(MR) — Abby Martin sits down with Peter Joseph, the founder of the Zeitgeist Movement, to discuss his most recent book, ‘The New Human Rights Movement’ and his urgent call for global activists to replace the violent oppression that defines our economic order.
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Founded in 2008, the Zeitgeist Movement is “a global sustainability activist movement presenting the case for the needed transition out of our current unsustainable economic model and into a new sustainable socioeconomic paradigm based on using the best that science and technology have to offer to maximize human, animal and environmental well being in accordance with the natural world.” The movement utilizes a network of regional chapters, teams, events, charity work and media to conduct community based activism and increase awareness.
Having a background in advertising and equity trading has lent to an informed and unique perspective on capitalism in the United States. According to Peter, without advertising, a necessary piece to our consumption based economy, “you wouldn’t have people aspiring to things that are highly irrational.” Our susceptibility to advertising is written into our biology, it is a matter of social inclusion. We identify by how others see us and therefore desire things that others have and desire, causing this need for material things to spread like a virus. Advertising thus manipulates this primal biological human desire to belong, in order to make a profit.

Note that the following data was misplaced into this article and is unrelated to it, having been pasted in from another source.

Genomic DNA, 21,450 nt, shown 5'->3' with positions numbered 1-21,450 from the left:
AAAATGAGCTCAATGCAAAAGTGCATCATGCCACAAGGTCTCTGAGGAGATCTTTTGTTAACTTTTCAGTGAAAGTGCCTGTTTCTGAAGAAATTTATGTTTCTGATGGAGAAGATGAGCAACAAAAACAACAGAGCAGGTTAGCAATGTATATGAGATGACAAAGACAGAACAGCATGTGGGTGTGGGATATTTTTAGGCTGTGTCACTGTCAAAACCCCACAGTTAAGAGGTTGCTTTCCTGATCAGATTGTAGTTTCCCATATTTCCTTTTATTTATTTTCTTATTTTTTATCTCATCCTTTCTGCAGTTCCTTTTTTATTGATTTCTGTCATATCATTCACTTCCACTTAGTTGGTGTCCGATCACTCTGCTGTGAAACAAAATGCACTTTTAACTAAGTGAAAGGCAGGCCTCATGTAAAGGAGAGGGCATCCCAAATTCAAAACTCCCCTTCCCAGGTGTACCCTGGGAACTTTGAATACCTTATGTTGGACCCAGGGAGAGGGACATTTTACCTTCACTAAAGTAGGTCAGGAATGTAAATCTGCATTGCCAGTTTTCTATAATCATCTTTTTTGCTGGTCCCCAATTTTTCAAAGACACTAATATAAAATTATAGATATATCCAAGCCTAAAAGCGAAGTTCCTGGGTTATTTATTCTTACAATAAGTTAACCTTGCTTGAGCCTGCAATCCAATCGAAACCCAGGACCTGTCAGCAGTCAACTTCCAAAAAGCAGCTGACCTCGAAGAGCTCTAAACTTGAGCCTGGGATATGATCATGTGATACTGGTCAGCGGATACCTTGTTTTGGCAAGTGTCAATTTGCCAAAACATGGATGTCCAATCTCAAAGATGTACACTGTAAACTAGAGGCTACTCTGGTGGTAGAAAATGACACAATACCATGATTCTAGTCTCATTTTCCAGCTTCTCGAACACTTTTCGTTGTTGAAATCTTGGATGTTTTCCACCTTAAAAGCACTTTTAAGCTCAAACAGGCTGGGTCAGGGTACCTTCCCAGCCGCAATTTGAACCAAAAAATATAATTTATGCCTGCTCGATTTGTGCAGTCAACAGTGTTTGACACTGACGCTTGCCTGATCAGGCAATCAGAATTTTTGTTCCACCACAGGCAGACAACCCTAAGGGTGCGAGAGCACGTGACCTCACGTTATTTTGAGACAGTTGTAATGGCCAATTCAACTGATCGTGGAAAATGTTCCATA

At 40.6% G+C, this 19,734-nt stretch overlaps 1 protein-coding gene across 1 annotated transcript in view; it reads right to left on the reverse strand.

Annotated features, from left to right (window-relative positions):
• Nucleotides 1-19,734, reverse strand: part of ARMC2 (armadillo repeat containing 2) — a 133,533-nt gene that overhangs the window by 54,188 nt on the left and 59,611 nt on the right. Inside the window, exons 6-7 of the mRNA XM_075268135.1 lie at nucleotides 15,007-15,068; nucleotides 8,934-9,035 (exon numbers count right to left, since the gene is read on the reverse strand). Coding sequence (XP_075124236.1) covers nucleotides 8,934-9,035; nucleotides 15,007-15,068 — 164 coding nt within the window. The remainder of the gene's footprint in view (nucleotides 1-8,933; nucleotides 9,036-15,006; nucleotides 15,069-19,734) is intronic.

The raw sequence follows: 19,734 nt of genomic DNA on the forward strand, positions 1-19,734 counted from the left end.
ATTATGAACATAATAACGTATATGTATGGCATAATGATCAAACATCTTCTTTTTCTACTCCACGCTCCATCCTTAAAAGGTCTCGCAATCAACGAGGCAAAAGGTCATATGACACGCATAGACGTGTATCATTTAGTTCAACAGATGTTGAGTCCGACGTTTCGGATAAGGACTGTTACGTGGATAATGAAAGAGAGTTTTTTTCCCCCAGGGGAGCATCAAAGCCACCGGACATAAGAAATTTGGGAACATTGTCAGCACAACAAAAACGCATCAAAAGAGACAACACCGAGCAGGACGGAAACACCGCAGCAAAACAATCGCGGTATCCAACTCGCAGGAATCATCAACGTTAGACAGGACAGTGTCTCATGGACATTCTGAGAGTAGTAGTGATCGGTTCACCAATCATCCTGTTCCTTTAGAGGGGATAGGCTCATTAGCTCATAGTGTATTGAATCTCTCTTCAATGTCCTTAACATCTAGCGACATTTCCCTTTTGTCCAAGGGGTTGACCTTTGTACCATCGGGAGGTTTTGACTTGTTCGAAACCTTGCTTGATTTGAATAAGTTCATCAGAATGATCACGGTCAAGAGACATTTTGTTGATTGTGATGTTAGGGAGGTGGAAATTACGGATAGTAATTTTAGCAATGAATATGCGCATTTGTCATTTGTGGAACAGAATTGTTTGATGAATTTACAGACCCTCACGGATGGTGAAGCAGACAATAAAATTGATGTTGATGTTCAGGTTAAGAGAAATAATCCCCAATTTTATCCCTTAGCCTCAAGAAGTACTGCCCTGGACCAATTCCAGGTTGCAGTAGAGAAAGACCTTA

A false sense of progress has emerged from our hypercapitalistic society— an abundance of production and ownership is perceived as a sign of progress despite it being at the detriment of human psychology and the environment. The term “cultural violence” applies directly to this manipulation of human psychology for the benefit of the economy. Cultural violence helps justify structural violence so that it feels “right” and acceptable.
Capitalism supports the destruction of the environment and promotes significant structural violence, creating an ingroup-outgroup of those that can afford desired goods and those that cannot. We see this magnified in today’s culture with a sitting U.S. President immersed in a lavish lifestyle that has been paraded through and praised by the media for years, a President that profits off the primal desire of humans to need and want material goods in order to belong. Advertising and the flaunting of material goods can barely be ignored in U.S. culture today.
This ingroup-outgroup phenomenon of material desire has been magnified to the extent of normalizing control of the economy by the wealthy and elite when, in reality, the economy should function to benefit and provide for all Americans. However, a system controlled by the rich lacks the sympathy to function in this way as profits remain the sole focus without a critical eye questioning why the have nots are unable to have.
Abby and Peter go on to discuss the purpose and current state of the stock market, a system that creates profit for the rich and absolutely no material goods or other benefits to society at large, the concept of debt throughout the world, Wall Street’s covert control over U.S. politics, the ability for automation to free humans from labor, what he advocates to save the planet from catastrophe and more.